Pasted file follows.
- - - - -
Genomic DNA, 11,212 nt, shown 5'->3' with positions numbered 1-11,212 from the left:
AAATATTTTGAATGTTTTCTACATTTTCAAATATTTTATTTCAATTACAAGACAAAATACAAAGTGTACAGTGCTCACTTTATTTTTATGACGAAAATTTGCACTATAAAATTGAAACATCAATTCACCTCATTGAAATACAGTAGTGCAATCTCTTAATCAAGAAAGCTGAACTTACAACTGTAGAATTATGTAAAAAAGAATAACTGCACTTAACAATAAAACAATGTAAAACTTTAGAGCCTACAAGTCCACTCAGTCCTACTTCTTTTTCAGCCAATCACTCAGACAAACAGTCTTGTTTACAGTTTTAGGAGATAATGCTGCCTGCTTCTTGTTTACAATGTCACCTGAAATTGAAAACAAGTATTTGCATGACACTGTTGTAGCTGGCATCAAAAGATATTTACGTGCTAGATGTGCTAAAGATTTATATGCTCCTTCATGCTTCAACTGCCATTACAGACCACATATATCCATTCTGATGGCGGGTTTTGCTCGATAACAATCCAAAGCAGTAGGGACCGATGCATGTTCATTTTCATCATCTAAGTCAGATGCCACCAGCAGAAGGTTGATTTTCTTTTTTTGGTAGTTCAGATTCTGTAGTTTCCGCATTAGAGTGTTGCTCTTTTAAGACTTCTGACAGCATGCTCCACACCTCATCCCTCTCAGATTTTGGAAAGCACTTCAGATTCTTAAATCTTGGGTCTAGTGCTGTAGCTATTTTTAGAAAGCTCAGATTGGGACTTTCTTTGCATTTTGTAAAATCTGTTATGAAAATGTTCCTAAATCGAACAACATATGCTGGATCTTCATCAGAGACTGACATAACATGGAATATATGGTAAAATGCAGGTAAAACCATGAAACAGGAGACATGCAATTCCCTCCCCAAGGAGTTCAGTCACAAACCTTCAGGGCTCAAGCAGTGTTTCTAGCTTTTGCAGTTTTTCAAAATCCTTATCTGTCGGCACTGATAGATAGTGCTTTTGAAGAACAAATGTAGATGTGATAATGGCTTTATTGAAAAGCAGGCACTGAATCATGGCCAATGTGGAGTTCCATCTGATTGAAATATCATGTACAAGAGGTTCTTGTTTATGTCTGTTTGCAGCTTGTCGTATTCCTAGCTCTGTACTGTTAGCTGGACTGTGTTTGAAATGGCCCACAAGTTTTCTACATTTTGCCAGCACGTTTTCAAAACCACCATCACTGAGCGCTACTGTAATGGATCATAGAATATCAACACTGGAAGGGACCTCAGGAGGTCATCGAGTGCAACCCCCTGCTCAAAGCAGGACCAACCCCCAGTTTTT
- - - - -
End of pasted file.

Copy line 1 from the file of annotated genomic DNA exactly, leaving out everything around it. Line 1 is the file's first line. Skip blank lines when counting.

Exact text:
Genomic DNA, 11,212 nt, shown 5'->3' with positions numbered 1-11,212 from the left: